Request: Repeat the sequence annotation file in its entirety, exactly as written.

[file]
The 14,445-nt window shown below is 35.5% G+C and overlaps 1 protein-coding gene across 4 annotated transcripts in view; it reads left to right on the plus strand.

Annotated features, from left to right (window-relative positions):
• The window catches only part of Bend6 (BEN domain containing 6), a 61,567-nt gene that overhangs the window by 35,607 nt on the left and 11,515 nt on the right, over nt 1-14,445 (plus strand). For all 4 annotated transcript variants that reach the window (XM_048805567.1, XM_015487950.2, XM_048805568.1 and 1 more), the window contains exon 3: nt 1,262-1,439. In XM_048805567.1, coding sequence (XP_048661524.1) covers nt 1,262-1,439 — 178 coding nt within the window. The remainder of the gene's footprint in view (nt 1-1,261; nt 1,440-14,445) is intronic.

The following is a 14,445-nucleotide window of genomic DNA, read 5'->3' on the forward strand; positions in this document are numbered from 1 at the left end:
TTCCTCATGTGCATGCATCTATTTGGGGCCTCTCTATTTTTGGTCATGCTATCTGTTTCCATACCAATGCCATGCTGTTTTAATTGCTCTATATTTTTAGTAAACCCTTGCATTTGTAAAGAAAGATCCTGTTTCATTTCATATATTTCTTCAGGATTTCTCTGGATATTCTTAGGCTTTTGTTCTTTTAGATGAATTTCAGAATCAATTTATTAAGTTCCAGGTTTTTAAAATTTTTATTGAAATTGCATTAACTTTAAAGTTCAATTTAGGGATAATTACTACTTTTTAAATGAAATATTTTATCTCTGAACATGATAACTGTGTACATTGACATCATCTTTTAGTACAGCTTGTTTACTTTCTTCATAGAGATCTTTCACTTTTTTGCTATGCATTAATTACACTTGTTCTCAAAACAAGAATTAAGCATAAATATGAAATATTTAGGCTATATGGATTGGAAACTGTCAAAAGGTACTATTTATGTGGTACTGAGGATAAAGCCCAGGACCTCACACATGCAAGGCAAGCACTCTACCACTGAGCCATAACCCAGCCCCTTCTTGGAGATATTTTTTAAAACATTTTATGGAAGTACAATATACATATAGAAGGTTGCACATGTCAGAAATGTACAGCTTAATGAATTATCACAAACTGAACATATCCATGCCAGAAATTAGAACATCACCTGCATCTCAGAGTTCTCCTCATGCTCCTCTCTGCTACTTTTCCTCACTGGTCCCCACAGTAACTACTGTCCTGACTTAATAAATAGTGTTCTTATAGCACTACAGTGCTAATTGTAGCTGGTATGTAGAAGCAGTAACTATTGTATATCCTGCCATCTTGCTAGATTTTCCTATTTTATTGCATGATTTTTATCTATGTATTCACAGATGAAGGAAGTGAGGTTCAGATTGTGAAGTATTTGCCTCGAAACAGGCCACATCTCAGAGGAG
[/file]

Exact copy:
The 14,445-nt window shown below is 35.5% G+C and overlaps 1 protein-coding gene across 4 annotated transcripts in view; it reads left to right on the plus strand.

Annotated features, from left to right (window-relative positions):
• The window catches only part of Bend6 (BEN domain containing 6), a 61,567-nt gene that overhangs the window by 35,607 nt on the left and 11,515 nt on the right, over nt 1-14,445 (plus strand). For all 4 annotated transcript variants that reach the window (XM_048805567.1, XM_015487950.2, XM_048805568.1 and 1 more), the window contains exon 3: nt 1,262-1,439. In XM_048805567.1, coding sequence (XP_048661524.1) covers nt 1,262-1,439 — 178 coding nt within the window. The remainder of the gene's footprint in view (nt 1-1,261; nt 1,440-14,445) is intronic.

The following is a 14,445-nucleotide window of genomic DNA, read 5'->3' on the forward strand; positions in this document are numbered from 1 at the left end:
TTCCTCATGTGCATGCATCTATTTGGGGCCTCTCTATTTTTGGTCATGCTATCTGTTTCCATACCAATGCCATGCTGTTTTAATTGCTCTATATTTTTAGTAAACCCTTGCATTTGTAAAGAAAGATCCTGTTTCATTTCATATATTTCTTCAGGATTTCTCTGGATATTCTTAGGCTTTTGTTCTTTTAGATGAATTTCAGAATCAATTTATTAAGTTCCAGGTTTTTAAAATTTTTATTGAAATTGCATTAACTTTAAAGTTCAATTTAGGGATAATTACTACTTTTTAAATGAAATATTTTATCTCTGAACATGATAACTGTGTACATTGACATCATCTTTTAGTACAGCTTGTTTACTTTCTTCATAGAGATCTTTCACTTTTTTGCTATGCATTAATTACACTTGTTCTCAAAACAAGAATTAAGCATAAATATGAAATATTTAGGCTATATGGATTGGAAACTGTCAAAAGGTACTATTTATGTGGTACTGAGGATAAAGCCCAGGACCTCACACATGCAAGGCAAGCACTCTACCACTGAGCCATAACCCAGCCCCTTCTTGGAGATATTTTTTAAAACATTTTATGGAAGTACAATATACATATAGAAGGTTGCACATGTCAGAAATGTACAGCTTAATGAATTATCACAAACTGAACATATCCATGCCAGAAATTAGAACATCACCTGCATCTCAGAGTTCTCCTCATGCTCCTCTCTGCTACTTTTCCTCACTGGTCCCCACAGTAACTACTGTCCTGACTTAATAAATAGTGTTCTTATAGCACTACAGTGCTAATTGTAGCTGGTATGTAGAAGCAGTAACTATTGTATATCCTGCCATCTTGCTAGATTTTCCTATTTTATTGCATGATTTTTATCTATGTATTCACAGATGAAGGAAGTGAGGTTCAGATTGTGAAGTATTTGCCTCGAAACAGGCCACATCTCAGAGGAG